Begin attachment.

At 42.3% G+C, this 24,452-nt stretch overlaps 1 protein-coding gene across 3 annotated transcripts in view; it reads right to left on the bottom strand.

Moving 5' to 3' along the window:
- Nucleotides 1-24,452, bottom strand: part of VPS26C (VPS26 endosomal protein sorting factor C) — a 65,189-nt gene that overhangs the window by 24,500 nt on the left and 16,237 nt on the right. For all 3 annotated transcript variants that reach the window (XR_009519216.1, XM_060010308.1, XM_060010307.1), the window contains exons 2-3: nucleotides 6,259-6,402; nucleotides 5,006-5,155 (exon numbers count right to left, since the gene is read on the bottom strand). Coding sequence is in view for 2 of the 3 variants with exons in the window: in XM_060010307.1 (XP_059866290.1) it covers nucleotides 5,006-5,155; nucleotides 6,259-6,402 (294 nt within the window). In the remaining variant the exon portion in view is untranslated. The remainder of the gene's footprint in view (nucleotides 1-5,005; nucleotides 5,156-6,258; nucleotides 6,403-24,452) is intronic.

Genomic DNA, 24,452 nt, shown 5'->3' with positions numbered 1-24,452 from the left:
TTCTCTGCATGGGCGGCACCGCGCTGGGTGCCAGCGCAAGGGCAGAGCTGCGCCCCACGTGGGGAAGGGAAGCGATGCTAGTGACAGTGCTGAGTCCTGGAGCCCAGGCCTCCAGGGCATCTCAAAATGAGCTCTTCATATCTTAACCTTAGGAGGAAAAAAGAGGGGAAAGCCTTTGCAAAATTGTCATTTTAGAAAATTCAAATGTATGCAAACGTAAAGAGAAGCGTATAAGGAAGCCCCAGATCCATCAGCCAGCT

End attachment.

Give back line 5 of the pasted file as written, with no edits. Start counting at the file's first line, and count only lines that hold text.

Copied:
TTCTCTGCATGGGCGGCACCGCGCTGGGTGCCAGCGCAAGGGCAGAGCTGCGCCCCACGTGGGGAAGGGAAGCGATGCTAGTGACAGTGCTGAGTCCTGGAGCCCAGGCCTCCAGGGCATCTCAAAATGAGCTCTTCATATCTTAACCTTAGGAGGAAAAAAGAGGGGAAAGCCTTTGCAAAATTGTCATTTTAGAAAATTCAAATGTATGCAAACGTAAAGAGAAGCGTATAAGGAAGCCCCAGATCCATCAGCCAGCT